Started by Feb 01 2006 12:13 AM

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1 reply to this topic

Posted 01 February 2006 - 12:13 AM

Hello everyone,
I have a set of points which lie on the same plane along with the normal of the plane. The points are from cutting a 3d model along the plane.
The problem is I need to draw the points in a 2d graph (X,Y) so I need a way
to remove a 3rd coordinate from the 3d points.
right now I just have a switch to check if the normal of the plane is a specific axis (X,Y,Z) but I just found out that arbitrary cutting planes are possible.
I am thinking that I need to rotate, translate the 3d points by a matrix to map them into the XY (UV) axis but I am not sure how to get the matrix from only the normal of the plane. From my limited understanding don't you need at least 1 more vector aside from the plane normal to define the U or V direction since you can rotate the plane around the normal?
Any help is much appreciated. Thanks.

Posted 01 February 2006 - 01:14 AM

Quote:Yeah, you got it. You can't uniquely define a basis from a single vector (the normal), so you'll have to construct an arbitrary basis. A typical way to do this is to:

Original post by yapposai

Hello everyone,

I have a set of points which lie on the same plane along with the normal of the plane. The points are from cutting a 3d model along the plane.

The problem is I need to draw the points in a 2d graph (X,Y) so I need a way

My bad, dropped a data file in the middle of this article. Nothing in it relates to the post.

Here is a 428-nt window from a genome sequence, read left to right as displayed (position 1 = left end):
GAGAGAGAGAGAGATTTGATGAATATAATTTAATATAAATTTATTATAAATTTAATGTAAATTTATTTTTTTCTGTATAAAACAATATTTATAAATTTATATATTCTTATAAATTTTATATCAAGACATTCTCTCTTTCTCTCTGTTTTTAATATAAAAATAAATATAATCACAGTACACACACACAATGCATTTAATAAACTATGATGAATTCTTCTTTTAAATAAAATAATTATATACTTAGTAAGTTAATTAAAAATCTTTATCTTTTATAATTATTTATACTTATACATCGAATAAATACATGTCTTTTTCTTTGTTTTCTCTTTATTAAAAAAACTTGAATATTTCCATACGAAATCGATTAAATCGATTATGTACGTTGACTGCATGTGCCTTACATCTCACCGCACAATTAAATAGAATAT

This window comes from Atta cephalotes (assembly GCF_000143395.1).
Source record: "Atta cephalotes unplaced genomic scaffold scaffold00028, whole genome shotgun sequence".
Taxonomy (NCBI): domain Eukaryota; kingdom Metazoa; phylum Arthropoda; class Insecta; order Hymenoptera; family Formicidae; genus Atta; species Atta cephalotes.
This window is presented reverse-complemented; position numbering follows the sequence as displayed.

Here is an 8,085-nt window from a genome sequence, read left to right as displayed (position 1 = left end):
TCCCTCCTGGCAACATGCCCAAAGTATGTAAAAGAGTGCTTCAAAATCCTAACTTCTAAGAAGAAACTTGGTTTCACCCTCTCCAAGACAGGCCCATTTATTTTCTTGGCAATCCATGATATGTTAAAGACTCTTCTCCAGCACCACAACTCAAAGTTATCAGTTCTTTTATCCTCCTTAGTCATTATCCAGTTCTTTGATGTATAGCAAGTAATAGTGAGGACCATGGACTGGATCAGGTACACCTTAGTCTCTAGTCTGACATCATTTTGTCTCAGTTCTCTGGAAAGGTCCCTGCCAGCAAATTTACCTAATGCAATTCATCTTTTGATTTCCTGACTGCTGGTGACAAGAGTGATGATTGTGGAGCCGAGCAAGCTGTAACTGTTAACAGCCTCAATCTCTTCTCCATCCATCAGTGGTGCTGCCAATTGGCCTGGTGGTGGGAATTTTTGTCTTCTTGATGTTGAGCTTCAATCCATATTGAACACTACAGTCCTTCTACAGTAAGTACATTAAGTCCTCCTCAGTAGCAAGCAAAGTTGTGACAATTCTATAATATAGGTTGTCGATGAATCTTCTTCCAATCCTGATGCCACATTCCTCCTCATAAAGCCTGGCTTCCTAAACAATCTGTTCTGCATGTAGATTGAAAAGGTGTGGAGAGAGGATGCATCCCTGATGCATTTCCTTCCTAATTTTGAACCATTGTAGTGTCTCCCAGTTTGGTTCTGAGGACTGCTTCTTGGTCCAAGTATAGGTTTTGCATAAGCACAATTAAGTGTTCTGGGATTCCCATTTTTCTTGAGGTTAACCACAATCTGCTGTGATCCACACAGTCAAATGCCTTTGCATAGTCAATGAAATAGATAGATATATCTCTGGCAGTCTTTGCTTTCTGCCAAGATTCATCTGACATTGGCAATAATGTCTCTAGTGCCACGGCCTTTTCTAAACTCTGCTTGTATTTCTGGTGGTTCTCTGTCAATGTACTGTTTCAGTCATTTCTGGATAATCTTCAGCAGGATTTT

to remove a 3rd coordinate from the 3d points.

right now I just have a switch to check if the normal of the plane is a specific axis (X,Y,Z) but I just found out that arbitrary cutting planes are possible.

I am thinking that I need to rotate, translate the 3d points by a matrix to map them into the XY (UV) axis but I am not sure how to get the matrix from only the normal of the plane. From my limited understanding don't you need at least 1 more vector aside from the plane normal to define the U or V direction since you can rotate the plane around the normal?

1. Make the normal the z axis of the basis

2. Cross z with the cardinal axis with which it is least aligned (in the order cross(worldAxis,z))

3. Normalize the result to get the x axis

4. Cross z with x to get the y axis

You'll then need to choose an origin for the coordinate system - perhaps the average of the input points? Then you can transform the points into this coordinate system and discard the z components (they won't necessarily be non-zero due to numerical error, but they'll be close enough). If at that point the points aren't oriented the way you want, you could apply a rotation.

Then they should be ready for display in your 2d graph.